Before you start pruning, it's a good idea to learn as much as you can about your trees. Different trees have different needs in Gilroy than in, say, Minneapolis. Also, each species has its own needs. Some trees produce fruit on new growth, while others produce fruit on second year growth.
Most fruit trees should be pruned by 15 to 20 percent, while peach trees should be pruned 50 percent. Learning the details about your particular trees can make a big difference in how and where you make pruning cuts. Before you make those cuts, you'll need the proper tools and safety gear.
Putting on long sleeves, boots, gloves, and eye protection before pruning for safety is always an excellent idea. One little piece of flying bark can feel like a jagged boulder in your eye. It's not worth it. Also, make sure your tools are clean and sharp. It is easy to sharpen your tools with a file. You can see how at the Santa Clara County Master Gardeners YouTube website.
There are two basic types of pruning tools: bypass and anvil. Anvil cutters have one sharp blade and one flat blade, which can crush plants rather than make clean cuts, so they should be avoided. You will need hand pruners, loppers, and a curved pruning saw. Also, have a 10 percent bleach solution (1 part bleach, 9 parts water) or disinfectant bathroom cleaner handy. You will use this to sterilize your tools between each plant and after cutting off any diseased plant material.
Regardless of the species, diseased, damaged, and crossed limbs should be removed first. Next, prune for size and structure in ways that allow for good sun exposure and air circulation. Keep in mind that vertical branches tend to be more vegetative (leaf producing), while horizontal branches produce more fruit, and your tree needs both. You will use two types of cuts when pruning: thinning and heading. Heading cuts shorten branches, stimulating new growth where you want it. Thinning cuts are the removal of unwanted branches. When making thinning cuts, avoid damaging the branch collar without leaving nubs. Branch collars are areas of raised bark where a limb emerges. These living cells help a tree to heal itself.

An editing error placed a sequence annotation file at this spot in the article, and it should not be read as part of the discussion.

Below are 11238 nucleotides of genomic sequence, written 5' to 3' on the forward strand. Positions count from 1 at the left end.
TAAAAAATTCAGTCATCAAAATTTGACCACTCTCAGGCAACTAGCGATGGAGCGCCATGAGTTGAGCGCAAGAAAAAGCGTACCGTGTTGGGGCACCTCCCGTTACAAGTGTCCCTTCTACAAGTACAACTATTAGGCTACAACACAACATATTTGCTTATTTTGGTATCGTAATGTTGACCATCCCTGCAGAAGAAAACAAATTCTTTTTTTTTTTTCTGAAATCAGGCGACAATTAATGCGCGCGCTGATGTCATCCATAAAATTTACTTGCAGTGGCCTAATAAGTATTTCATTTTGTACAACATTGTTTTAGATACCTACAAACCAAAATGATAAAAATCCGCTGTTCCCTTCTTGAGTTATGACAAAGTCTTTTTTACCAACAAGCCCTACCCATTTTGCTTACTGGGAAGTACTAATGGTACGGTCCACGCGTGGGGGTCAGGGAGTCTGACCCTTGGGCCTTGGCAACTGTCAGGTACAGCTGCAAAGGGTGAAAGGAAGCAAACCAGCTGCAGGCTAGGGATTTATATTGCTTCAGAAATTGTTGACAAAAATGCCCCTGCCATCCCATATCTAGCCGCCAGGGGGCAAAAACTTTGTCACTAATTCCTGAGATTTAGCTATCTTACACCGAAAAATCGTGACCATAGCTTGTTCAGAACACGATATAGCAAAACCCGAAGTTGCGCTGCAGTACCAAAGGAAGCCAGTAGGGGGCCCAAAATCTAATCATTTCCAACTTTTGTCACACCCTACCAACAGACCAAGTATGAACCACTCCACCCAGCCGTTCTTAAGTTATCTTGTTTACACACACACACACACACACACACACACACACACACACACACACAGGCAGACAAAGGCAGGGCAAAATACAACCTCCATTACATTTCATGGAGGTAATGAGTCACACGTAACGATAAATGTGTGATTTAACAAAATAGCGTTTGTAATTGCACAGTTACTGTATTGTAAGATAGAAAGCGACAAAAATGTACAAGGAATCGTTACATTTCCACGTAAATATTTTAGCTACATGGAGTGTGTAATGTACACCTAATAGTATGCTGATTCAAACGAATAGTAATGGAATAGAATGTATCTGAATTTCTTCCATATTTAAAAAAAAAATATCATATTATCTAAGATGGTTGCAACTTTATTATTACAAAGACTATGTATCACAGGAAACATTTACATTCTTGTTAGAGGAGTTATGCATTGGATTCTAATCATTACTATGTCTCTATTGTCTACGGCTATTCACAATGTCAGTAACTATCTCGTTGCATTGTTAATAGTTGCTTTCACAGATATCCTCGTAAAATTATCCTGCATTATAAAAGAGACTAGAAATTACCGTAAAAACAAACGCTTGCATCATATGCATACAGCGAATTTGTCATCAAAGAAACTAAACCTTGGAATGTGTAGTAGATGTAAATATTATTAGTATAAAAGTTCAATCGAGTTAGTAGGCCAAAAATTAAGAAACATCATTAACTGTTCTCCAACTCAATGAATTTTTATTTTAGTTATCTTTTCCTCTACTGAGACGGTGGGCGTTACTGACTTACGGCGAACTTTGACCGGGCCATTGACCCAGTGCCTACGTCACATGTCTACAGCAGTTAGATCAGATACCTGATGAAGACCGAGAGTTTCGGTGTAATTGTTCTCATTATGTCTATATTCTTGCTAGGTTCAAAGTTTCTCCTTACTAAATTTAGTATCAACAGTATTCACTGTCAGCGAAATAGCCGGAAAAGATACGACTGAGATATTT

These pruning tips can help you get the most out of your efforts (and your trees):
• Make cuts ¼-inch above nodes that are facing the way out want new growth to go.
• Prune for a size that will be easy to maintain and pick fruit.
• Aim to distribute sunlight evenly throughout tree.
• Most of the pruning should be done at the top of the tree, to allow more sunlight to reach the lower branches.
• Remember that one big cut can prevent several smaller cuts.
• Keep in mind how the tree will grow over the next few years.
• For heavy producers, remove excess fruitwood to prevent broken limbs.
• Sealants are not needed. Trees know how to seal themselves.
• Be sure to pick up and dispose of any rotting fruit or mummies.
As you prune, take the time to step back and look at the tree from several angles to make sure you are getting the shape you want. While you're at it, January is the best time to prune roses in the Morgan Hill area. Keep three to six strong, healthy canes per plant, leaving three to five buds on each cane. Make diagonal cuts ¼-inch above an outward-facing bud. To learn more, the San Jose Heritage Rose Garden offers free hands-on rose pruning classes in January and February.
by UC Master Gardener Kate Russell
This article first appeared in the Dec. 21, 2016 to Jan. 3, 3017 issue of Morgan Hill Life and Gilroy Life./h3>